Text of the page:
Answering Questions About Amman: As Told by Real Housewives of New York
BY: Kristina Perry/Contributing Writer
When I tell people I’ve lived in Jordan for a half a year, I get mixed reactions. While the majority of reactions are positive, I find myself fielding the same range of questions about the Arab world. There’s nothing wrong with asking these questions, as they are all a result of the representation of the Arab world, as shown on most media outlets. The misrepresentation of the region, the people, and religions has lead to a global misunderstanding of Arabs as a whole, and those who have spent time in the region often return to find themselves acting as ambassadors. Here are the answers to the most common questions I receive about my time in Jordan, with a little help from the RHONY crew.
“Did you tell people you’re American?”
People frequently ask if I told people I’m American, and the answer is yes. I experienced no anti-American sentiment while living in Jordan, and many of the people we interacted with were excited to be speaking with Americans, having been to the States once or twice or having family in one of the major cities. Jordan is one of the U.S.’s closest allies, coordinating military exercises and exchanging intelligence to combat regional and global terrorism. When I was looking for presents to bring back for my family, a shop owner gave my friends and me lapel pins that had the Jordanian and American flags crossed. American fast food restaurants are on every corner, and the response to “I’m from America,” was always greeted with “Welcome, I love America.”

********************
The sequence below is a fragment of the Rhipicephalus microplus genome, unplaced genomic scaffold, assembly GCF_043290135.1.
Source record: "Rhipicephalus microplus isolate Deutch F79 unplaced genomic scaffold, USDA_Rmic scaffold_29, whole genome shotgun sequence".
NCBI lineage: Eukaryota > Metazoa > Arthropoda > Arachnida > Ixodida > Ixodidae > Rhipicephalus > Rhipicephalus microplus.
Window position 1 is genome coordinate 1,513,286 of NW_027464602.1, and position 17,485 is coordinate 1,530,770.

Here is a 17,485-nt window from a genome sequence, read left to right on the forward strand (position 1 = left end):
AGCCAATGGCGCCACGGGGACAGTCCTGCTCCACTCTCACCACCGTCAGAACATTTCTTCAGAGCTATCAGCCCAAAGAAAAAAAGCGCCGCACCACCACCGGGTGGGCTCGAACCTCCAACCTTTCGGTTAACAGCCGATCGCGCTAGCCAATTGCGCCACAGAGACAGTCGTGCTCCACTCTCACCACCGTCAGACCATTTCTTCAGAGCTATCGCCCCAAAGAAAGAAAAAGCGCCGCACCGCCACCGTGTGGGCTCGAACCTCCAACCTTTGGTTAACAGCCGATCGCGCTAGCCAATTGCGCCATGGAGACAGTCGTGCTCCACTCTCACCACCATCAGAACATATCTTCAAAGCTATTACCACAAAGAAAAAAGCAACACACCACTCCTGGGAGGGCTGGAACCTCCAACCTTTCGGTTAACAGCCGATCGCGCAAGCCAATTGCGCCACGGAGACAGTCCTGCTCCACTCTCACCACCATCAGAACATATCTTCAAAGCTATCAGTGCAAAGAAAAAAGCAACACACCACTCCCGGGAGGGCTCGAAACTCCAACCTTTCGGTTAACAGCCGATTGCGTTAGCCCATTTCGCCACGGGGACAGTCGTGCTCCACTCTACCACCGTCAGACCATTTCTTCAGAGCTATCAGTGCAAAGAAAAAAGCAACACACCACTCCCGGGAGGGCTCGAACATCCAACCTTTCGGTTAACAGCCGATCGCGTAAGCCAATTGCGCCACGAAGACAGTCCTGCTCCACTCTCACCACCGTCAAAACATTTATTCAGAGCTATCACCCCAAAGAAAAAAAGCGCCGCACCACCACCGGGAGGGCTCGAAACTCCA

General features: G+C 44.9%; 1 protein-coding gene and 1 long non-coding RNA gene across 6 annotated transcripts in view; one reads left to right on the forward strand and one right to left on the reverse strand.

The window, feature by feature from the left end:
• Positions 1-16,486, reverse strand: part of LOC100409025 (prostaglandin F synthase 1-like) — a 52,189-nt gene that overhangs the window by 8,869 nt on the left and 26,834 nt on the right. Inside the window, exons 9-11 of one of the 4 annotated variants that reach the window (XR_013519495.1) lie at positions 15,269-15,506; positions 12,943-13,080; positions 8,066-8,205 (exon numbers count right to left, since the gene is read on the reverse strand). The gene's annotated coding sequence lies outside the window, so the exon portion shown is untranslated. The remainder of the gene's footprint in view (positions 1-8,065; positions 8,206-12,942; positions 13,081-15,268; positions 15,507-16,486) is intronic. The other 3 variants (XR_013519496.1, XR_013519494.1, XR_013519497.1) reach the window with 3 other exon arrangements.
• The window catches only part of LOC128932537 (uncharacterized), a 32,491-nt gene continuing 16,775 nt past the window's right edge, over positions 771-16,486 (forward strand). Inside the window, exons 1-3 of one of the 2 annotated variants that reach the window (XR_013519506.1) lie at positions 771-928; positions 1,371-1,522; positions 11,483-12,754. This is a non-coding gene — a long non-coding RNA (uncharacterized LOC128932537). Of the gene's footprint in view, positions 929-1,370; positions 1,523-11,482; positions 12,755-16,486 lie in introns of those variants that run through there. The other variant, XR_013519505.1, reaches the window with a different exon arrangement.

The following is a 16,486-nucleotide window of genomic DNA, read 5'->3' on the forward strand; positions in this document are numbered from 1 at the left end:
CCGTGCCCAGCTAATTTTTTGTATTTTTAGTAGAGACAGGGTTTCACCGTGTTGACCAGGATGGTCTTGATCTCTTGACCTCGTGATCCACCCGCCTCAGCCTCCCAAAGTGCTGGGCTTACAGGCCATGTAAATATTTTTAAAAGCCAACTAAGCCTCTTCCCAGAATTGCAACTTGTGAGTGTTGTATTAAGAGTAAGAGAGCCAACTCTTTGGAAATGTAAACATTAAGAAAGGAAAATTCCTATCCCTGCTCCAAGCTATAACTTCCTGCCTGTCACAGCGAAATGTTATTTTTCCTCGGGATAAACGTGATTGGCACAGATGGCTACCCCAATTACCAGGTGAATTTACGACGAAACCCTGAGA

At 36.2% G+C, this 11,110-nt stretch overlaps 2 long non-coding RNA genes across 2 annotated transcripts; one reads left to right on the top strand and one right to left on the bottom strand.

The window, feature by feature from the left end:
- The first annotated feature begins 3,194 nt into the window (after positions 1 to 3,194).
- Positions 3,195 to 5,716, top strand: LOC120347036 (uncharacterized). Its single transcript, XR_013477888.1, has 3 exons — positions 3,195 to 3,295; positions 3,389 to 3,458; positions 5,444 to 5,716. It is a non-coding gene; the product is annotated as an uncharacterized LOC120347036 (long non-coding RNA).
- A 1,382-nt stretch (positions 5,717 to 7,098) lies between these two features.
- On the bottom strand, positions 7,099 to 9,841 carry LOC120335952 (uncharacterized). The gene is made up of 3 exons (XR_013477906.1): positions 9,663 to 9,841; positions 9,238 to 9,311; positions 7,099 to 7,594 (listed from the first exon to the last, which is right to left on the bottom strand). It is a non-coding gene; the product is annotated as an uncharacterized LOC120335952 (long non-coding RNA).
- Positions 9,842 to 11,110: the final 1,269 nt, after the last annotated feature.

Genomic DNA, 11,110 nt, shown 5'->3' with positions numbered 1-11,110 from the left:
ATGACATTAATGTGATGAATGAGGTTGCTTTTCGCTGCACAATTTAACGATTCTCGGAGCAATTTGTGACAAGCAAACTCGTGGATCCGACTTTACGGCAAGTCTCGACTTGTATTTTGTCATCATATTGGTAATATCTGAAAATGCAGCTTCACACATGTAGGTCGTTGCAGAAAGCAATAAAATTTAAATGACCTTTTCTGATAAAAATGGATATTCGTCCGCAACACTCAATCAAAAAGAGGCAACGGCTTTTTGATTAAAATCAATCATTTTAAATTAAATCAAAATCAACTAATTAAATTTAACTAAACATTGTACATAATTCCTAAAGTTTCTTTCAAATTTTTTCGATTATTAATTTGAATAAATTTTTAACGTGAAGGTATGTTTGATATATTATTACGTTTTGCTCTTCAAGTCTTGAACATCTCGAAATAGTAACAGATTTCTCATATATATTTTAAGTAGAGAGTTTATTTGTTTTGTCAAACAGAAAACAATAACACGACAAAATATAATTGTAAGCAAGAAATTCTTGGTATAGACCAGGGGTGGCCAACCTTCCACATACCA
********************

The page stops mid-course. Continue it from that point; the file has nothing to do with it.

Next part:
“What did you wear? Did you have to dress differently?”
“Did you have to…wear the. . .” my hairdresser stopped cutting my hair to motion around her head, and then motioned covering her face, “the…what is this thing?” I’ll admit that I let people dangle while they try to come up with words for the hijab, burqa, niqab, or any range of Islamic fashion. There is an assumption that all women in predominantly Muslim countries must wear a head covering, mostly due to Saudi Arabia’s well publicised dress code laws, but that is the exception to the rule. In my experience, roughly 60% of women in Jordan wore the hijab, and 40% chose not to. Ultimately, it is the woman’s personal choice, which is another misconception people have about Muslim women. While women might be influenced by peer pressure and social norms, that is no different than Western women being influenced to wear Birkenstocks again. I did not wear a head covering during my time in Jordan, and I never felt any pressure to change that. I did dress somewhat modestly, avoiding tank tops and short shorts, but my decision was influenced by trying to avoid looking like a tourist as much as possible. When I went to the beach, I wore a bikini, and I was not the only one.
“You must have been so scared!/Don’t go anywhere by yourself/Don’t go out at night”